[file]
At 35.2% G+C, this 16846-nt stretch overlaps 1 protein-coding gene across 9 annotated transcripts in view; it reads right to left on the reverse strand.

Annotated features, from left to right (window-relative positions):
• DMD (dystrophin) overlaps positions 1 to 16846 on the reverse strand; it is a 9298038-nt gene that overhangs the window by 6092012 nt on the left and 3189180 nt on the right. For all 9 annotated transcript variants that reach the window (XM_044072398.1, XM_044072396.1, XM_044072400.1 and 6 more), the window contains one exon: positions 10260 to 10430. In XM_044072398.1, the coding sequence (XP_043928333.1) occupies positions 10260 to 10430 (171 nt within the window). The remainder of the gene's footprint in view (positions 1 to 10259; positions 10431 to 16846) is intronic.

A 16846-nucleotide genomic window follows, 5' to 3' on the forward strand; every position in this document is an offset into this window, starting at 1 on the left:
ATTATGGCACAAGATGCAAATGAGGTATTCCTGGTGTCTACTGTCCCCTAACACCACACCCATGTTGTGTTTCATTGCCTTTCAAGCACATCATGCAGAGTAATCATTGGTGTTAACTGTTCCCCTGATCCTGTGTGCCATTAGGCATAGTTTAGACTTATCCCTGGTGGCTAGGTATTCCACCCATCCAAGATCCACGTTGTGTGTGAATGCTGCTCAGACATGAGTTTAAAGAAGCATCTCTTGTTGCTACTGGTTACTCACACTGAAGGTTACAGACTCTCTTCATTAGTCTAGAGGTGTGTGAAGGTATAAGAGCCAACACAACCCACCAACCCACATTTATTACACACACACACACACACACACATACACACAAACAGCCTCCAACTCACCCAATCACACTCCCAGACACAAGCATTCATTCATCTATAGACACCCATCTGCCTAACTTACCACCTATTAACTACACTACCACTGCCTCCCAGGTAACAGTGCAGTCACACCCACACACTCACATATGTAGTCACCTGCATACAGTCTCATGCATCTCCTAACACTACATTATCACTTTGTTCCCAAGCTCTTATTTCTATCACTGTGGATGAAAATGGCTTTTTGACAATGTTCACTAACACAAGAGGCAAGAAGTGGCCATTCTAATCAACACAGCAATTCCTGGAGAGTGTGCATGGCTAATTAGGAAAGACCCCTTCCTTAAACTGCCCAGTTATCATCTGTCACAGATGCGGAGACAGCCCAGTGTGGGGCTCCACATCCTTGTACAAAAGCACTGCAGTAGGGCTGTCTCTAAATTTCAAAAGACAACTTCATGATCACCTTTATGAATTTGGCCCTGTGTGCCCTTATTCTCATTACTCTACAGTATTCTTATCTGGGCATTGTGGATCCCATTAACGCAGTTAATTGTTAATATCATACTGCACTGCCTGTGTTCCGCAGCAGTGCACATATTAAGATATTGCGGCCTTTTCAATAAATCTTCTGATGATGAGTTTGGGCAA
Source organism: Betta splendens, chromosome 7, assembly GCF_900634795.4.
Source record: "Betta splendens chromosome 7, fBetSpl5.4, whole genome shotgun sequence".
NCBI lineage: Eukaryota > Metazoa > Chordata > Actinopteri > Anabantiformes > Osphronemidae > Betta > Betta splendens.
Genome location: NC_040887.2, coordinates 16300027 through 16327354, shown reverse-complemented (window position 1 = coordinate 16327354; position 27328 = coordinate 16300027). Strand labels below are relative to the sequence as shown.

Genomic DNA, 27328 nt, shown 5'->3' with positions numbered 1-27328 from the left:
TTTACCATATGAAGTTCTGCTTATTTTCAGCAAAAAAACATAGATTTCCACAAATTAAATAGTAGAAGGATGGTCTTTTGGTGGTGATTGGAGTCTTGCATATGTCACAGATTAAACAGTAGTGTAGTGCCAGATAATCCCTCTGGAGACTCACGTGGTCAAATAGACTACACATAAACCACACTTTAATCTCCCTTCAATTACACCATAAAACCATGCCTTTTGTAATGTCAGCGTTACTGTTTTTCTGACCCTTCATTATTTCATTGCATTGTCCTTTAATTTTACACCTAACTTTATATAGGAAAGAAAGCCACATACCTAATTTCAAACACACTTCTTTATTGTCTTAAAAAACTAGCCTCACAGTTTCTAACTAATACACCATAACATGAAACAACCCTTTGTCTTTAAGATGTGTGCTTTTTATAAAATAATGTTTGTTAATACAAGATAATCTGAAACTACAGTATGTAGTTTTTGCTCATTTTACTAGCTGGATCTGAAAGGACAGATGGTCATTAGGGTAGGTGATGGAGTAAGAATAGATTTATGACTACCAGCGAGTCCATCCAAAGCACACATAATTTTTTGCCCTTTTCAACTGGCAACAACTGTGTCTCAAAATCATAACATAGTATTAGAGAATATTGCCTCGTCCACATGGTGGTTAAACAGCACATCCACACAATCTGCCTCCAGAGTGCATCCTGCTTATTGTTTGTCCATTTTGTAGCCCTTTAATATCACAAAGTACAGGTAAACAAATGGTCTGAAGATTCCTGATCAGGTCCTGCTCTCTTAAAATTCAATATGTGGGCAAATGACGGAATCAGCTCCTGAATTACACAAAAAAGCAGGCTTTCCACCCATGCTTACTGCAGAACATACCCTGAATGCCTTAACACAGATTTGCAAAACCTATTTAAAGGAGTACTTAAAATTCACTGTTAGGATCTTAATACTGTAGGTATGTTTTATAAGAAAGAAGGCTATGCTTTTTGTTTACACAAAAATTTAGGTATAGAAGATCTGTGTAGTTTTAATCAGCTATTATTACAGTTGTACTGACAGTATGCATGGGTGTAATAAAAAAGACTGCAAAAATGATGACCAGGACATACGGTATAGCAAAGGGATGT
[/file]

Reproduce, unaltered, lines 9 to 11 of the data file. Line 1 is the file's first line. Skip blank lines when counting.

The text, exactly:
Genome location: NC_040887.2, coordinates 16300027 through 16327354, shown reverse-complemented (window position 1 = coordinate 16327354; position 27328 = coordinate 16300027). Strand labels below are relative to the sequence as shown.

Genomic DNA, 27328 nt, shown 5'->3' with positions numbered 1-27328 from the left:
TTTACCATATGAAGTTCTGCTTATTTTCAGCAAAAAAACATAGATTTCCACAAATTAAATAGTAGAAGGATGGTCTTTTGGTGGTGATTGGAGTCTTGCATATGTCACAGATTAAACAGTAGTGTAGTGCCAGATAATCCCTCTGGAGACTCACGTGGTCAAATAGACTACACATAAACCACACTTTAATCTCCCTTCAATTACACCATAAAACCATGCCTTTTGTAATGTCAGCGTTACTGTTTTTCTGACCCTTCATTATTTCATTGCATTGTCCTTTAATTTTACACCTAACTTTATATAGGAAAGAAAGCCACATACCTAATTTCAAACACACTTCTTTATTGTCTTAAAAAACTAGCCTCACAGTTTCTAACTAATACACCATAACATGAAACAACCCTTTGTCTTTAAGATGTGTGCTTTTTATAAAATAATGTTTGTTAATACAAGATAATCTGAAACTACAGTATGTAGTTTTTGCTCATTTTACTAGCTGGATCTGAAAGGACAGATGGTCATTAGGGTAGGTGATGGAGTAAGAATAGATTTATGACTACCAGCGAGTCCATCCAAAGCACACATAATTTTTTGCCCTTTTCAACTGGCAACAACTGTGTCTCAAAATCATAACATAGTATTAGAGAATATTGCCTCGTCCACATGGTGGTTAAACAGCACATCCACACAATCTGCCTCCAGAGTGCATCCTGCTTATTGTTTGTCCATTTTGTAGCCCTTTAATATCACAAAGTACAGGTAAACAAATGGTCTGAAGATTCCTGATCAGGTCCTGCTCTCTTAAAATTCAATATGTGGGCAAATGACGGAATCAGCTCCTGAATTACACAAAAAAGCAGGCTTTCCACCCATGCTTACTGCAGAACATACCCTGAATGCCTTAACACAGATTTGCAAAACCTATTTAAAGGAGTACTTAAAATTCACTGTTAGGATCTTAATACTGTAGGTATGTTTTATAAGAAAGAAGGCTATGCTTTTTGTTTACACAAAAATTTAGGTATAGAAGATCTGTGTAGTTTTAATCAGCTATTATTACAGTTGTACTGACAGTATGCATGGGTGTAATAAAAAAGACTGCAAAAATGATGACCAGGACATACGGTATAGCAAAGGGATGT